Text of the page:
This is all well and good as far as it goes. The research’s full worth cannot be assessed until it leads to reliable available preventive treatment. It might be invaluable. It might be worthless. Continue the work.

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  • Dane Parker

    As a migraineur myself, I’m a little skeptical (even if my skepticism is not insurmountable) with this proposed day-before initialization hypothesis. I have identified a common denominator with virtually all my migraines in the form of a drop (but not increase) in barometric pressure of more than 5 hPa in well *under* a 24-hour period–that is, in far less than a day’s time (i.e., 6-12 hours). Again, one could propose workarounds–like, some people’s hypothalamic hyperactivity doesn’t HAVE to take that long (perhaps no time at all?) to trigger a migraine; or, perhaps my hypothalamus in fact has been active prior to the drops in barometric pressure triggering my migraines and I just don’t know that this is what’s happening. But even in the latter case, it seems a rather odd thing to say that hypothalamic activity of a certain type is triggering my migraines, but not if there isn’t a drop in barometric pressure. Such an exception feels like a loss of fidelity in seeking a neurological explanation of migraines.

    • Regret

      As I cannot read the paper at the link, and no reference is made in this blog post, I don’t know if data other than the fMRI scans, such as environmental triggers, were also captured in this study. It would be interesting to know, if anyone has access to the study. [I had migraines from my mid-teens to my mid-thirties and concur that changes in the weather were one of my triggers. I also saw a pattern of food triggers, as have been reported by other sufferers. My teenage son now has migraines.]

      • Neuroskeptic

        In this paper they didn’t examine any environmental factors.

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  • J. Kevin Dix

    Most of the migraine sufferers I know mention a change in the weather (such as a drop in barometric pressure) as a trigger, but I wonder if every pressure drop leads to a migraine or only those which coincide with this hypothalamic activity. The triggers that sufferers are aware of may be necessary, but not sufficient, to cause an attack.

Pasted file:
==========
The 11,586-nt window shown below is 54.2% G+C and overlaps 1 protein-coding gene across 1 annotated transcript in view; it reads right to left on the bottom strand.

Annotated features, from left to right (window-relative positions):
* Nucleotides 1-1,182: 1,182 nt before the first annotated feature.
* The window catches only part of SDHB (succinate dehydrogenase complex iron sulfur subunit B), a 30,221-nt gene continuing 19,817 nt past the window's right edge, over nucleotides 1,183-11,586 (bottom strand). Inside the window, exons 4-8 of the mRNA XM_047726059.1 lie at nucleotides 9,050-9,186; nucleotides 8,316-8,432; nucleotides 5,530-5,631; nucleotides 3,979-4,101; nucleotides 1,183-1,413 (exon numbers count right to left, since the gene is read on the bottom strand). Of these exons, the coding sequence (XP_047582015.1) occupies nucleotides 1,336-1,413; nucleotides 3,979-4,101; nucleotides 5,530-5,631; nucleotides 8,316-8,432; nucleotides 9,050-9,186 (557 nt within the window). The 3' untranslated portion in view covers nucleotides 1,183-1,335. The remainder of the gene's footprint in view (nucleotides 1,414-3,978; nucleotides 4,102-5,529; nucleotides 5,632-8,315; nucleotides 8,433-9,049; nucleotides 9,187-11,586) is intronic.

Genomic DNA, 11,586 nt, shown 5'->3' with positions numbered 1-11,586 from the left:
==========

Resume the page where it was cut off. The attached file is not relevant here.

• Dane Parker

      That’s certainly possible. Again, I’d stress my use of the term “common denominator” for the BP factor. After all, whatever is or isn’t happening neurologically, there are typically other environmental factors involved in triggering my migraines. Namely, a change in temperature as well as weather conditions (other than BP). Allergens are also frequently involved. But these other factors are additive and need not be present in every migraine.The drop in BP seems to be the only pervasive one, AFAIK.

      Having said that, I can only speak for my own migraines, which are highly episodic and sharply acute in both duration and pain; they are not chronic. So I also have to wonder, given there are significant differences in how migraines are often experienced by different migraineurs (and not just with regard to pain–but in the presence or absence of auras and other visual or bodily disturbances) might it be significant that researchers also account for the type and nature of the migraines that are being studied and about which such conclusions are being drawn?

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Neuroskeptic is a British neuroscientist who takes a skeptical look at his own field, and beyond. His blog offers a look at the latest developments in neuroscience, psychiatry and psychology through a critical lens.